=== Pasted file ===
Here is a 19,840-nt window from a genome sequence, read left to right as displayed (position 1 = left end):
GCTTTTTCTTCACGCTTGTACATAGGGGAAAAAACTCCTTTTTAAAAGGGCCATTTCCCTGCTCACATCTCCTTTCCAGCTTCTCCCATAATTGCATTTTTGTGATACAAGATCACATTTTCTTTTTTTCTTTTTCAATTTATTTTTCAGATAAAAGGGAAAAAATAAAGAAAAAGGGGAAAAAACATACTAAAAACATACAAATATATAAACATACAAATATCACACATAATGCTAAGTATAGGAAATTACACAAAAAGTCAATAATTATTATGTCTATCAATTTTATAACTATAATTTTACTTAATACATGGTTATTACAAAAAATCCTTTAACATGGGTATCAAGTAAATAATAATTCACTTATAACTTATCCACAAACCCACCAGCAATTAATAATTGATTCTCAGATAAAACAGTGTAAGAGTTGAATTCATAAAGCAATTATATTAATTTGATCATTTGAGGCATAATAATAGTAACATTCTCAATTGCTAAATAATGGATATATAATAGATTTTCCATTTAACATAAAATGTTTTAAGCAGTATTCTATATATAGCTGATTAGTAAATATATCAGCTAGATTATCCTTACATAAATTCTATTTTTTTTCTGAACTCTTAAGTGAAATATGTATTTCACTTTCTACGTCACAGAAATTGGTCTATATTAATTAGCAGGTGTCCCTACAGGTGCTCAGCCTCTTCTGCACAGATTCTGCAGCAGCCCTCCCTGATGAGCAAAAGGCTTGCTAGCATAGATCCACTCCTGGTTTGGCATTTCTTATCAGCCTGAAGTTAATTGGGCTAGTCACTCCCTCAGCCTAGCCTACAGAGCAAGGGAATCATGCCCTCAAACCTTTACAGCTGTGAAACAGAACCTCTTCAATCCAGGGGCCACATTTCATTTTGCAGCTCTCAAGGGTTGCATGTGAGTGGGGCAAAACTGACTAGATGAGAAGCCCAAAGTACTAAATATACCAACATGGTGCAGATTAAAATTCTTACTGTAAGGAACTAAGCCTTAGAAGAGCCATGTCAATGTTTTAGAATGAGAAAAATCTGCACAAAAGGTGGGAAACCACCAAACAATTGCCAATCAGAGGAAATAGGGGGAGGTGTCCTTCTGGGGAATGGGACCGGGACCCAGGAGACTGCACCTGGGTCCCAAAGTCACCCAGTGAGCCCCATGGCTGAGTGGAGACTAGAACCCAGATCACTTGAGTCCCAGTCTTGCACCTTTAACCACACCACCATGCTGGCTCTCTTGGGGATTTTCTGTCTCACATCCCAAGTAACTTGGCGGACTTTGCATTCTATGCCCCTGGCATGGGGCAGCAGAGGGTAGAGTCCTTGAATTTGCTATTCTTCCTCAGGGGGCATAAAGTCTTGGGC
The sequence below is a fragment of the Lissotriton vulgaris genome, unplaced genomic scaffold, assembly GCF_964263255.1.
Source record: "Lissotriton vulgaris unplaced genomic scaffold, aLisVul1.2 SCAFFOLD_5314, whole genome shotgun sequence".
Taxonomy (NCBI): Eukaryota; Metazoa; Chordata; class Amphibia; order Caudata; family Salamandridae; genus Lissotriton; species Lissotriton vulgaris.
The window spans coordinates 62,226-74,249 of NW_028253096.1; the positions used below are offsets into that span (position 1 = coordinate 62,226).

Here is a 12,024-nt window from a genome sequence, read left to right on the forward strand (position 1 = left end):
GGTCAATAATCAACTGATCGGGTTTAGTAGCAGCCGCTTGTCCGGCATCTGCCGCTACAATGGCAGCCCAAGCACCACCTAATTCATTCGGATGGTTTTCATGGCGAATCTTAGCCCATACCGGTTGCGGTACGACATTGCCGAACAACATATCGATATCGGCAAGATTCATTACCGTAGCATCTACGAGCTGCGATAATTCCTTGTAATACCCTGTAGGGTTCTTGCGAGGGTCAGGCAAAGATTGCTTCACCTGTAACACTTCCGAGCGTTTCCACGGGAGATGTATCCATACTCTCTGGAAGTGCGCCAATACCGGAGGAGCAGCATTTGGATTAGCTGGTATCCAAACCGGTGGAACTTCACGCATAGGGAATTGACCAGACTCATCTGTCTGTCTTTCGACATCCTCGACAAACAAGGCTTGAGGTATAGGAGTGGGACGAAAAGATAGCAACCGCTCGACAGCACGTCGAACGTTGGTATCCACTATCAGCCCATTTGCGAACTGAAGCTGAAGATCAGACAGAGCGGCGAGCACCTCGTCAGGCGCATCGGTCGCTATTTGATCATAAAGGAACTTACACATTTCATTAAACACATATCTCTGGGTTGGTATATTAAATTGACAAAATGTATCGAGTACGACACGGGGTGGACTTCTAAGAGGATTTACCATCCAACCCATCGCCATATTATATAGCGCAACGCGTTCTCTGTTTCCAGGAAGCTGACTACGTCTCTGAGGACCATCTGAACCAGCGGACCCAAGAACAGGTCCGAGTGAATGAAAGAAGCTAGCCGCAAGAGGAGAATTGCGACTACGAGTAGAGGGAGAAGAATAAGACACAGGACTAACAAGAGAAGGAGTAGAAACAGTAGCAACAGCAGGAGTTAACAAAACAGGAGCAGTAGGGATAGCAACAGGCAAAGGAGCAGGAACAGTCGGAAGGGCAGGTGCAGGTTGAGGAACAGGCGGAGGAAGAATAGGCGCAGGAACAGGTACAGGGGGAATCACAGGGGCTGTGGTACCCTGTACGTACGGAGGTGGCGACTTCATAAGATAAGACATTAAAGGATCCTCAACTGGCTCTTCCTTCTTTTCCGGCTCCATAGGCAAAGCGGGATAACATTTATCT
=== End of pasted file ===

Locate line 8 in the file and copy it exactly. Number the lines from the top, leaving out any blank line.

GGTCAATAATCAACTGATCGGGTTTAGTAGCAGCCGCTTGTCCGGCATCTGCCGCTACAATGGCAGCCCAAGCACCACCTAATTCATTCGGATGGTTTTCATGGCGAATCTTAGCCCATACCGGTTGCGGTACGACATTGCCGAACAACATATCGATATCGGCAAGATTCATTACCGTAGCATCTACGAGCTGCGATAATTCCTTGTAATACCCTGTAGGGTTCTTGCGAGGGTCAGGCAAAGATTGCTTCACCTGTAACACTTCCGAGCGTTTCCACGGGAGATGTATCCATACTCTCTGGAAGTGCGCCAATACCGGAGGAGCAGCATTTGGATTAGCTGGTATCCAAACCGGTGGAACTTCACGCATAGGGAATTGACCAGACTCATCTGTCTGTCTTTCGACATCCTCGACAAACAAGGCTTGAGGTATAGGAGTGGGACGAAAAGATAGCAACCGCTCGACAGCACGTCGAACGTTGGTATCCACTATCAGCCCATTTGCGAACTGAAGCTGAAGATCAGACAGAGCGGCGAGCACCTCGTCAGGCGCATCGGTCGCTATTTGATCATAAAGGAACTTACACATTTCATTAAACACATATCTCTGGGTTGGTATATTAAATTGACAAAATGTATCGAGTACGACACGGGGTGGACTTCTAAGAGGATTTACCATCCAACCCATCGCCATATTATATAGCGCAACGCGTTCTCTGTTTCCAGGAAGCTGACTACGTCTCTGAGGACCATCTGAACCAGCGGACCCAAGAACAGGTCCGAGTGAATGAAAGAAGCTAGCCGCAAGAGGAGAATTGCGACTACGAGTAGAGGGAGAAGAATAAGACACAGGACTAACAAGAGAAGGAGTAGAAACAGTAGCAACAGCAGGAGTTAACAAAACAGGAGCAGTAGGGATAGCAACAGGCAAAGGAGCAGGAACAGTCGGAAGGGCAGGTGCAGGTTGAGGAACAGGCGGAGGAAGAATAGGCGCAGGAACAGGTACAGGGGGAATCACAGGGGCTGTGGTACCCTGTACGTACGGAGGTGGCGACTTCATAAGATAAGACATTAAAGGATCCTCAACTGGCTCTTCCTTCTTTTCCGGCTCCATAGGCAAAGCGGGATAACATTTATCT